February 23, 2022
Scientists who inadvertently recorded the brain activity of a dying 87-year-old man found evidence to support a theory about what happens when people die.
The man had developed epilepsy so continuous electroencephalography – an EEG – was being used to detect seizures. The patient unexpectedly died of a heart attack while his brain waves were being measured.
An EEG records the brain's electrical activity by attaching electrodes to the scalp. It is most commonly used to identify the cause of symptoms, including seizures and memory problems.
The man's rhythmic brain waves at the time of death followed patterns seen when people dream, recall memories or meditate.
"Through generating oscillations involved in memory retrieval, the brain may be playing a last recall of important life events just before we die, similar to the ones reported in near-death experiences," said neurosurgeon Dr. Ajmal Zemmar, who was working at the Vancouver General Hospital in Canada at the time, but now works at the University of Louisville in Kentucky.
"These findings challenge our understanding of when exactly life ends and generate important subsequent questions, such as those related to the timing of organ donation."
The researchers said it was the first time scientists have recorded the activity of a dying human brain. Their findings support the "life recall" theory, which posits that people relive their lives in the seconds before they die. They also provide explanation for the vivid life recall that occurs during near-death experiences.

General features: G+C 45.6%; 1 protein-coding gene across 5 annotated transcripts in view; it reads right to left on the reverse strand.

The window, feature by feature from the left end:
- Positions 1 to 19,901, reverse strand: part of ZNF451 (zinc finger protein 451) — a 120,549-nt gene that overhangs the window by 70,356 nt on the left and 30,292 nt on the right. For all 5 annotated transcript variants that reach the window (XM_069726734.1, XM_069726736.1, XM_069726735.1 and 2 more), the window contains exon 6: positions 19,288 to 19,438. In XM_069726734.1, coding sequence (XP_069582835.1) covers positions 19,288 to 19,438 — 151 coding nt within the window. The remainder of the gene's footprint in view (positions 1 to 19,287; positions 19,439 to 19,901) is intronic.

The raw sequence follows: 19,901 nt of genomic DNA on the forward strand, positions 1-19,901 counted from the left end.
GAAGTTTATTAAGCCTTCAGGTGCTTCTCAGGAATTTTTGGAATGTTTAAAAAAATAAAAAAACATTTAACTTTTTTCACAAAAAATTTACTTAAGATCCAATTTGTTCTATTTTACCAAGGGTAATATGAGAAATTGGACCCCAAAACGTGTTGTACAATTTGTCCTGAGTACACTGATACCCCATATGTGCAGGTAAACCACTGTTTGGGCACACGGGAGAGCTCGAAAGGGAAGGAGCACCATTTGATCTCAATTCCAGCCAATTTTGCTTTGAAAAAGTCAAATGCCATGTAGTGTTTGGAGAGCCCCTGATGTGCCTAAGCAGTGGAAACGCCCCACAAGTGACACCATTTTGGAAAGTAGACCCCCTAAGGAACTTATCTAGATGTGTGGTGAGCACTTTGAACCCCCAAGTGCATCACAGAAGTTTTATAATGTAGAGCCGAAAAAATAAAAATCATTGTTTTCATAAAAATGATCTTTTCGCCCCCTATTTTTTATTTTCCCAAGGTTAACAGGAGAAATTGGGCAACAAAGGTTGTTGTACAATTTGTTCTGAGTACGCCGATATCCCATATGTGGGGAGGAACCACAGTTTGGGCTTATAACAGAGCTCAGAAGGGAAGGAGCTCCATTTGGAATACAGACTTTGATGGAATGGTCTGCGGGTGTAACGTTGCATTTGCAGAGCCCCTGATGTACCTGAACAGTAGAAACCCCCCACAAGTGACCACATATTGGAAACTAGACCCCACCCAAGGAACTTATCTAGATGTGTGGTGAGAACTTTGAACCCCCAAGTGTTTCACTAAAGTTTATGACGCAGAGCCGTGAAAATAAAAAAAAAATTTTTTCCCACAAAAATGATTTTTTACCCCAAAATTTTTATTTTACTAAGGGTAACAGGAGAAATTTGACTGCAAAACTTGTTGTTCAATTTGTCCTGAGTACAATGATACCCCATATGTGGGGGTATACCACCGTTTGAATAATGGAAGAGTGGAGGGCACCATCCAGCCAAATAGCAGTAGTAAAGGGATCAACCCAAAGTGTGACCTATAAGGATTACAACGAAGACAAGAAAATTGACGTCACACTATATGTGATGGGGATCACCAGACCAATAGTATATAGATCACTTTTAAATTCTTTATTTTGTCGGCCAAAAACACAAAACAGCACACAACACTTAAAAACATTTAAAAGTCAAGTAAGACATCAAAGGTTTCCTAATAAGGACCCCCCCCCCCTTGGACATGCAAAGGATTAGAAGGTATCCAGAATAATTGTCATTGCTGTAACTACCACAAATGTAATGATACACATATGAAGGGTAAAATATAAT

"We measured 900 seconds of brain activity around the time of death and set a specific focus to investigate what happened in the 30 seconds before and after the heart stopped beating," Zemmar said.
Just before and after the man's heart stopped, the researchers observed changes in a specific band of brain waves known as gamma oscillations.
The various forms of brain waves, including gamma oscillations, are involved in high-cognitive functions such as concentrating, dreaming, meditation, memory retrieval, information processing and conscious perception. They also are involved in memory flashbacks.
The brain may remain active during and after the transition to death – and may actually coordinate the whole process, the researchers wrote in the study.
Because this is just a single case, it is difficult to extrapolate any definite conclusions, they noted. Though this is the first time the human brain has been observed during death, animal studies have shown similar changes in brain waves.
The findings have been published in Frontiers in Aging Neuroscience.